'Scrubs' diagnosis unclear
Strike could cancel planned finaleNothing has been easy or conventional about the NBC comedy "Scrubs," which has been bounced around the network's schedule for most of its seven-year run and was on the verge of cancellation the past two years before landing an eleventh-hour renewal.
Now, the show's chance to go out on its own terms could be jeopardized by a WGA strike, which could leave the final six installments of the underrated comedy's 18-episode last season in indefinite limbo.
"On a personal level, yeah, it would be nice to finish work on 'Scrubs' the way I wanted to," creator-executive producer Bill Lawrence said. "That it looks like it's not happening is certainly disappointing, I can't lie. But it's also not the end of the world. The last thing anybody wants to hear right now is some idiot saying, 'Hey, I worked really hard on my show, I want to end it the way I want to end it!' It's hard to care right now about any legacy."
Lawrence hasn't done much in the way of stockpiling "Scrubs" episodes in anticipation of a writers walkout. There are two scripts written and ready to shoot, "and with a single-camera show, once a script is locked, you have no real rewrites," he said. That will take "Scrubs" up through Episode 12, six episodes short of the ending Lawrence had envisioned for the show.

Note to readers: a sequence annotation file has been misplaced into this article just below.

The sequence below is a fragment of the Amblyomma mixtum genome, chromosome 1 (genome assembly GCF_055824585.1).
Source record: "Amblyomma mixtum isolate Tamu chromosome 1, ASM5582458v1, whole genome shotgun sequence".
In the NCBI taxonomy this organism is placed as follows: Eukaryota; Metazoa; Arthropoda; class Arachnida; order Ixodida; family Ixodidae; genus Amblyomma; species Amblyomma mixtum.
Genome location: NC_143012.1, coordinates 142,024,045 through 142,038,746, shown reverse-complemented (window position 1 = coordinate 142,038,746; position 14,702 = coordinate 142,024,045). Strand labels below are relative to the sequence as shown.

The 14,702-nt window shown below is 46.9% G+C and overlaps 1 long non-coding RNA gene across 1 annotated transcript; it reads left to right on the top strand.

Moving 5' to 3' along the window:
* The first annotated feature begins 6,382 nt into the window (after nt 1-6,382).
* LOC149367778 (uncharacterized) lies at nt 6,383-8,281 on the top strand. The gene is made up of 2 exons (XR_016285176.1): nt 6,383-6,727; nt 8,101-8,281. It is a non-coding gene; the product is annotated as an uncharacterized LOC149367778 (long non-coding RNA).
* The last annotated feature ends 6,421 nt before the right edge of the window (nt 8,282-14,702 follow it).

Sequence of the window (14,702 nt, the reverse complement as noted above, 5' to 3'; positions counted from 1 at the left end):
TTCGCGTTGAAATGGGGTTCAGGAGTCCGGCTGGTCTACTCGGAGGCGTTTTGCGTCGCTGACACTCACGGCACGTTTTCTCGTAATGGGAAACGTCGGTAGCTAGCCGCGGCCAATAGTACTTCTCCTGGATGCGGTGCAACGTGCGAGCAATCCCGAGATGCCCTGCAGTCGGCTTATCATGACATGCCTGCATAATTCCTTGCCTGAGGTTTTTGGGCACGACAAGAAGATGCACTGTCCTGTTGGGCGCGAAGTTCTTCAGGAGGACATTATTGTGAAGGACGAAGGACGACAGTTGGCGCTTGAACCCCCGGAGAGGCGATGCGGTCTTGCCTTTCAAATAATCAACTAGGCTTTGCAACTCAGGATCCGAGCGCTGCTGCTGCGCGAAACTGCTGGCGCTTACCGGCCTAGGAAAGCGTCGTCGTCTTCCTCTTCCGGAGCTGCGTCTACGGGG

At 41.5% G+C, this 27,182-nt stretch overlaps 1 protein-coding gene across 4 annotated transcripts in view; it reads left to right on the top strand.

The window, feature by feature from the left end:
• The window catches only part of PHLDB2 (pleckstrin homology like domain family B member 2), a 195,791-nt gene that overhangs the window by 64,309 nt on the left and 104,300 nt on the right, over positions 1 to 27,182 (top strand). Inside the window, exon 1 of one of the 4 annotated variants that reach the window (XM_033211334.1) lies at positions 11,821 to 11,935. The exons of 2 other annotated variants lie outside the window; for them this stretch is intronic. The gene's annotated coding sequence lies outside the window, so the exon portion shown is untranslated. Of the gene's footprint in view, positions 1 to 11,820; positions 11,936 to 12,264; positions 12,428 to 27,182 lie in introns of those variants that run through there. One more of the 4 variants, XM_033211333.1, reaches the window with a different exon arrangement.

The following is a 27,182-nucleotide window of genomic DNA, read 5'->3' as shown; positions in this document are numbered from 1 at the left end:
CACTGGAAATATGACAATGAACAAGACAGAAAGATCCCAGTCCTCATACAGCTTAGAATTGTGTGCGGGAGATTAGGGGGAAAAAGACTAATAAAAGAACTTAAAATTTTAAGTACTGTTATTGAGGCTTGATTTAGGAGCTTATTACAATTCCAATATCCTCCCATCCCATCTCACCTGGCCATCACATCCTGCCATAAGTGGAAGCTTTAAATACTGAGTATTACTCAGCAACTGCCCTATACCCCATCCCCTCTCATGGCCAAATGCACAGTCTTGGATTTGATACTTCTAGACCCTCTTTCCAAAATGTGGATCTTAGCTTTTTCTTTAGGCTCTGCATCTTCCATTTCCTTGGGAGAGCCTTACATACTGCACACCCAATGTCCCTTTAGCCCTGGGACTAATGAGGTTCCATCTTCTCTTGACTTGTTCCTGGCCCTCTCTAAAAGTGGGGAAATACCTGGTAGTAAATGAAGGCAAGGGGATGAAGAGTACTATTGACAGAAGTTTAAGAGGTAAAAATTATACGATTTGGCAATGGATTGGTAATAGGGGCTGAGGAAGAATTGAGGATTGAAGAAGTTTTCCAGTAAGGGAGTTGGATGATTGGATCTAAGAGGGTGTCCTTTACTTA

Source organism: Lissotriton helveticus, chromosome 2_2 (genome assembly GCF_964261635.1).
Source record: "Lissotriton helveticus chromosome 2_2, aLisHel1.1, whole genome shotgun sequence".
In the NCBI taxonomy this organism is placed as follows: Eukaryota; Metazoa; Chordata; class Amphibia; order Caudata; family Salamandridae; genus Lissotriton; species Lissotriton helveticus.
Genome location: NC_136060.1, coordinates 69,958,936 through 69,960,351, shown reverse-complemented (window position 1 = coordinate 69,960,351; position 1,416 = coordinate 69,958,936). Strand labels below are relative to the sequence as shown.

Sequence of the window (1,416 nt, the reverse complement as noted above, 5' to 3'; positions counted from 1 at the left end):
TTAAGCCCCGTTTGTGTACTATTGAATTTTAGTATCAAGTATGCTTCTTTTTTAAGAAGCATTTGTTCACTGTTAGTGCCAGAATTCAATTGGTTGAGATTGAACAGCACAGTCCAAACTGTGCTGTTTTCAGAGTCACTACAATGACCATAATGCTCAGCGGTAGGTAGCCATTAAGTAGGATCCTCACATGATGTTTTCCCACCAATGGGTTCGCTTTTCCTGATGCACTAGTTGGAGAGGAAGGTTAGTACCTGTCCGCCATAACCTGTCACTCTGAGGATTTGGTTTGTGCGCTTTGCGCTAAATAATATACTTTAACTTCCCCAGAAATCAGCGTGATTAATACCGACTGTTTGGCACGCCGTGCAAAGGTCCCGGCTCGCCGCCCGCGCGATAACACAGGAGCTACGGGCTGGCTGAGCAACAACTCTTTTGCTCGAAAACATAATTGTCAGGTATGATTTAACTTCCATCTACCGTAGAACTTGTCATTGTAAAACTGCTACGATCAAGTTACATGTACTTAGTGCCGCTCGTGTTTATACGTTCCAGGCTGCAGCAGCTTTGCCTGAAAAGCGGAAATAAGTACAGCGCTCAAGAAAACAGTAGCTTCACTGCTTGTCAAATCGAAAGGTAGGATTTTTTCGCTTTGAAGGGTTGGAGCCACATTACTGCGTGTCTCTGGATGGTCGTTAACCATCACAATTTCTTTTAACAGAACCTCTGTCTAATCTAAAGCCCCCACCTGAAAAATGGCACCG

Still, giving "Scrubs" a proper sendoff is low on Lawrence's priority list at the moment.
"What I care about more than anything right now is getting this thing settled so it's either a short strike or no strike," he said on Friday. "Right now, I fear that a lot of the writers have no real clue just how tough this is going to be. I'd imagine things will get very grim sometime after Christmas."
Lawrence is quick to point out that it's not himself he worries about but his crew and some of his writers.
"I've kind of won the lottery in having a few shows that went to syndication in both 'Scrubs' and 'Spin City,' so anything I say about my own sacrifice would drip with selfishness. This is such a bigger deal for the guys who work below the line and largely live hand-to-mouth and the younger writers who can't go without a paycheck for very long. I'm just a lucky SOB, no matter what happens to my show from here."